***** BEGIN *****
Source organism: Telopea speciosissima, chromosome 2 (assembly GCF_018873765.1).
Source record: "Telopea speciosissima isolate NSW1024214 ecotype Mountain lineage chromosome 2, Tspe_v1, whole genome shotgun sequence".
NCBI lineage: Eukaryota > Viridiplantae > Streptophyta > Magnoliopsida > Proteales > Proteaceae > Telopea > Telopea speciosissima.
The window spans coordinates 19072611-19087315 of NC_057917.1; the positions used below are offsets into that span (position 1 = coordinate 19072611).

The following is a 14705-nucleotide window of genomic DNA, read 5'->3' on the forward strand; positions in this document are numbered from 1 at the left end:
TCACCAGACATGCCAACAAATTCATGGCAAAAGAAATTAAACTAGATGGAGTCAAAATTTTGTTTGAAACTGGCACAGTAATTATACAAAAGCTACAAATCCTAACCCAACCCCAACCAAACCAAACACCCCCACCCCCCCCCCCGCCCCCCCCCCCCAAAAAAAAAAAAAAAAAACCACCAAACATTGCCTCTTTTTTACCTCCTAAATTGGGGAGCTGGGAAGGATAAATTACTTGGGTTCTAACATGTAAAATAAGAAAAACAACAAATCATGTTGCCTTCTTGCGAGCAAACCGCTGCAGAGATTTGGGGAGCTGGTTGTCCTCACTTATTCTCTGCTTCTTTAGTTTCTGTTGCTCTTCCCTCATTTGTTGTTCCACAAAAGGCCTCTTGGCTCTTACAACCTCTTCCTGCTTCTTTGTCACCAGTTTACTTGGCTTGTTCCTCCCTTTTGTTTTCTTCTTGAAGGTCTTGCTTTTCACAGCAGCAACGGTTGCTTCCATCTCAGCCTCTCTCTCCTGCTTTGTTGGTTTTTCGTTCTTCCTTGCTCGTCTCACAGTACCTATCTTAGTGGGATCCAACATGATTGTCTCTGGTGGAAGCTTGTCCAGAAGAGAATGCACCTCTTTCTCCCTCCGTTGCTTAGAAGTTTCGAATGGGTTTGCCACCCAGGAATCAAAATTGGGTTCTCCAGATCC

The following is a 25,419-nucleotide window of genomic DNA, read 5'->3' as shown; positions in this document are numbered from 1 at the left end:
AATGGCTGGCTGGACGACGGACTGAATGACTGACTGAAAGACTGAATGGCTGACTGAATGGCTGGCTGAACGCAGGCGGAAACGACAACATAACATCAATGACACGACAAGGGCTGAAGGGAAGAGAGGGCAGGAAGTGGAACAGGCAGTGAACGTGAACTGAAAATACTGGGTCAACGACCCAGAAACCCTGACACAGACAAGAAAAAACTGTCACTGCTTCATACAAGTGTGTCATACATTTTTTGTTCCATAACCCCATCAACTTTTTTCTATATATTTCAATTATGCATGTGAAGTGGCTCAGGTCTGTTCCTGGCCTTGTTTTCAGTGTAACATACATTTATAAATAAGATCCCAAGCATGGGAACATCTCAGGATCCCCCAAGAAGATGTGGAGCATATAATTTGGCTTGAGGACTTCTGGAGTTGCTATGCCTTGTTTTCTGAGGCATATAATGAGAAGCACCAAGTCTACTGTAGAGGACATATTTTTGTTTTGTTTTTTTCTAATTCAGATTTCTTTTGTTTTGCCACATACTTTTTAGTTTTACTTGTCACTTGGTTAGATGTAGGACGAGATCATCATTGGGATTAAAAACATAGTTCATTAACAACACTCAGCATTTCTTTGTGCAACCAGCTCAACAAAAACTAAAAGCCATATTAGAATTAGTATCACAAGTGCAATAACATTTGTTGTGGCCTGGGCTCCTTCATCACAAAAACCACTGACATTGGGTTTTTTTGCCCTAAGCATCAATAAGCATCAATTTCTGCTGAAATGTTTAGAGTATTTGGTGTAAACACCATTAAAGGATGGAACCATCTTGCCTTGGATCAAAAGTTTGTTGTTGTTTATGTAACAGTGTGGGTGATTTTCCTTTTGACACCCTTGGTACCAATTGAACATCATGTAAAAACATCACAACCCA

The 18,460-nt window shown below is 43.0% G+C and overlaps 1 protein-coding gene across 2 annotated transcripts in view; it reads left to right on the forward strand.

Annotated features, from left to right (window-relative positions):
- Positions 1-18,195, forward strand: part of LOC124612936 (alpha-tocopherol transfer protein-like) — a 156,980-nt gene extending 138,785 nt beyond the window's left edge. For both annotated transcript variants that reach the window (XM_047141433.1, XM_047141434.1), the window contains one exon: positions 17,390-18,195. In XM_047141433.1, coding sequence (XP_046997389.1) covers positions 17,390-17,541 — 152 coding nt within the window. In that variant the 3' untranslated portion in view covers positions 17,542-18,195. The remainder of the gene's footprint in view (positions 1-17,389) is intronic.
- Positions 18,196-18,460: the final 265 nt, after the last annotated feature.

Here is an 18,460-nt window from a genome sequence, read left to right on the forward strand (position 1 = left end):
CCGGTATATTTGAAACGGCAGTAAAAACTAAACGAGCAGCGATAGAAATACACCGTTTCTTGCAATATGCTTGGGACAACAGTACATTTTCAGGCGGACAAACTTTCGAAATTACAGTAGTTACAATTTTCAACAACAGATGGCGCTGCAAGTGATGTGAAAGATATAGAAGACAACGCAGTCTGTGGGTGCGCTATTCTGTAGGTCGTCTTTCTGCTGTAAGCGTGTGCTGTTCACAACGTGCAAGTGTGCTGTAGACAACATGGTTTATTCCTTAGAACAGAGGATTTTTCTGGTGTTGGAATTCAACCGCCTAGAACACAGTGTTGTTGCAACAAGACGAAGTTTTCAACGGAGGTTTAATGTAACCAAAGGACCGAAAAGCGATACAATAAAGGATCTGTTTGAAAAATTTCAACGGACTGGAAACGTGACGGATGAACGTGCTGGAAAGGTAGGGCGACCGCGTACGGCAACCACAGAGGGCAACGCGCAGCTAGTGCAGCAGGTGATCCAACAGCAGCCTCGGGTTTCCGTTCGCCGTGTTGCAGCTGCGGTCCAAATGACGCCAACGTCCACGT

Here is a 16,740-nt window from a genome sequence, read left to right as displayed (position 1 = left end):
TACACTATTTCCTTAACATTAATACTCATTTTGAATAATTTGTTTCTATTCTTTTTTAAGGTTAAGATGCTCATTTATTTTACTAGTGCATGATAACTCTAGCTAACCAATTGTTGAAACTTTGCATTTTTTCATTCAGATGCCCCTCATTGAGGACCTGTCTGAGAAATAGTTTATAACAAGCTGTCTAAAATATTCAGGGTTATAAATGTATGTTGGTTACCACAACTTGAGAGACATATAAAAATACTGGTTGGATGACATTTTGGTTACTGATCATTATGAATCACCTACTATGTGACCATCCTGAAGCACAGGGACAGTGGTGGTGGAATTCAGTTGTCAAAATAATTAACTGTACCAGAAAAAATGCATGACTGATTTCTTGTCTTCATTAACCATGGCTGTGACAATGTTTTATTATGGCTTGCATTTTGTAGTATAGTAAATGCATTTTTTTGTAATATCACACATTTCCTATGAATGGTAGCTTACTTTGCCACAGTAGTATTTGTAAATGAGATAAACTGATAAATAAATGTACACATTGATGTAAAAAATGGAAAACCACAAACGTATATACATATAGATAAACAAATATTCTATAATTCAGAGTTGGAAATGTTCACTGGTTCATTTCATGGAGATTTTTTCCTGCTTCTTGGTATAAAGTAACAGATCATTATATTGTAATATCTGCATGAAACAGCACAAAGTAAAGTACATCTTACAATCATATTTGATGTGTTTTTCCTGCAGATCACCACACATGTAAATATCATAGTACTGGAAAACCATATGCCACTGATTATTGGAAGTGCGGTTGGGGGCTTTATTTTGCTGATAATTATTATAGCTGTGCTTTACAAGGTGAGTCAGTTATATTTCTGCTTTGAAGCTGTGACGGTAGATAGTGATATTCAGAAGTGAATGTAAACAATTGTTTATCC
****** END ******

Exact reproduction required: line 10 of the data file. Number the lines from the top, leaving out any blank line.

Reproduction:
Annotated features, from left to right (window-relative positions):